Hart’s Cubs career was interesting, if nothing else. Upon debuting in Sept. 2007, he pitched so well that he claimed a spot on the postseason roster. That made him close to a lock for the 2008 roster and he earned his spot with a strong spring, only to struggle in April and spend most of the rest of the year in the minors. He seemed like a forgotten man in the system only a couple of months ago, yet injuries gave him another chance and he had gone 3-1 with a 2.86 ERA in four starts since entering the rotation. He learned of the trade just a few minutes after beating the Astros today. I’m not sure the changeup is there to make him a quality starter for the long term, but he should be pretty useful, even if it’s just in middle relief. The Pirates will likely give him Virgil Vasquez’s spot in the rotation.
Ascanio was a reliever for almost his entire career until the Cubs tried him as a starter in Triple-A this year. He proved to be one of the PCL’s best starters early on, though his ERA faded to 3.16 before he was called up. He had a 3.52 ERA in 14 relief appearances for the Cubs. He has the pure stuff to close in the majors, but his command has always held him back. The Pirates should be happy if he turns into a useful seventh-inning guy.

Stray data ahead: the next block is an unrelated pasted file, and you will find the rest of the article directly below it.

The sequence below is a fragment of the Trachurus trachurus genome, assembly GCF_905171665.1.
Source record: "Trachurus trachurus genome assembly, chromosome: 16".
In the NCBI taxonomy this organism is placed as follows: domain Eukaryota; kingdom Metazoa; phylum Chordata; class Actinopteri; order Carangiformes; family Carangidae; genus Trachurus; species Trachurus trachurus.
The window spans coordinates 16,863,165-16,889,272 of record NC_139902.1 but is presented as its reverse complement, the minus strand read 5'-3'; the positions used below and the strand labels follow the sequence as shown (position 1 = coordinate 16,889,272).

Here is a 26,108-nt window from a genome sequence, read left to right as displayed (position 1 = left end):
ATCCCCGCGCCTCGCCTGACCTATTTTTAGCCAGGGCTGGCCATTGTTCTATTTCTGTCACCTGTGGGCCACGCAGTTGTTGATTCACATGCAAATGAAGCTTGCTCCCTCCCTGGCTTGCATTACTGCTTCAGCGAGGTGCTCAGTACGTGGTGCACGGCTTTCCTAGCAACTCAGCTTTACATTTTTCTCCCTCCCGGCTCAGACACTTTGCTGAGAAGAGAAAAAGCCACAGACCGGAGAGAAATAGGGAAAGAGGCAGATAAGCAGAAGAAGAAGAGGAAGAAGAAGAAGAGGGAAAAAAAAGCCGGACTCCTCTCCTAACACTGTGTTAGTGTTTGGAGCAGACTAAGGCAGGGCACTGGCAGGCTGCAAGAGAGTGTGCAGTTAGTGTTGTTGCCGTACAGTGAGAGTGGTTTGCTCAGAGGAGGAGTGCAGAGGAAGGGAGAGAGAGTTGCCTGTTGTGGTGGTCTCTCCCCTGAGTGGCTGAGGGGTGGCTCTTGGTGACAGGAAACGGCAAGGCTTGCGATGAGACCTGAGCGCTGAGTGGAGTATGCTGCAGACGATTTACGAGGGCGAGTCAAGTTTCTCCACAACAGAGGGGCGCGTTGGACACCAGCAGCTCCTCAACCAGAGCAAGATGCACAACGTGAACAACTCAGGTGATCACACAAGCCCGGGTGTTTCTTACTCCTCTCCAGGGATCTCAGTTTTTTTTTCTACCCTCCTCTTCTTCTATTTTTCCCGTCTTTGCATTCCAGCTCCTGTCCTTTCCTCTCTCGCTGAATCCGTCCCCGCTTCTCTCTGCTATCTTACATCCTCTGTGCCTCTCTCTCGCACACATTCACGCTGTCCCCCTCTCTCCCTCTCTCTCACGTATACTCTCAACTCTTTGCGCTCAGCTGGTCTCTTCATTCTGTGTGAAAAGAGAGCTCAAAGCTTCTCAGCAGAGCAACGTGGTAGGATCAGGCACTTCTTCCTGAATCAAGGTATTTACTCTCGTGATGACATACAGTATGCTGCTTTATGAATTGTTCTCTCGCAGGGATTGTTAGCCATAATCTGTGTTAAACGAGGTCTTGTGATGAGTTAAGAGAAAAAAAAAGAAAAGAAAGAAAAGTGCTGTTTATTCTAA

Harrison was a sixth-round pick out of Cincinnati last year. He was hitting .327/.372/.464 with five homers and 26 steals in 373 at-bats for low Single-A Peoria and high-A Dayton. As a second baseman, he’d be interesting. The Cubs, though, had been using him more in left field and at third base lately. He’s not going to be a starting outfielder, and he’ll probably need to show he can handle infield chores if he’s going to make it as a utilityman.
I liked the Jack Wilson and the Freddy Sanchez deals, but the Pirates don’t seem to make out as well here. Besides giving up the one established major leaguer, their also parting with the player with the most upside in Gorzelanny. Hart fits into the same class as Ross Ohlendorf and Charlie Morton, leaving me wondering just how many No. 4 starters they think they’re going to need next year.

Reds sign Ryan Raburn to minor league deal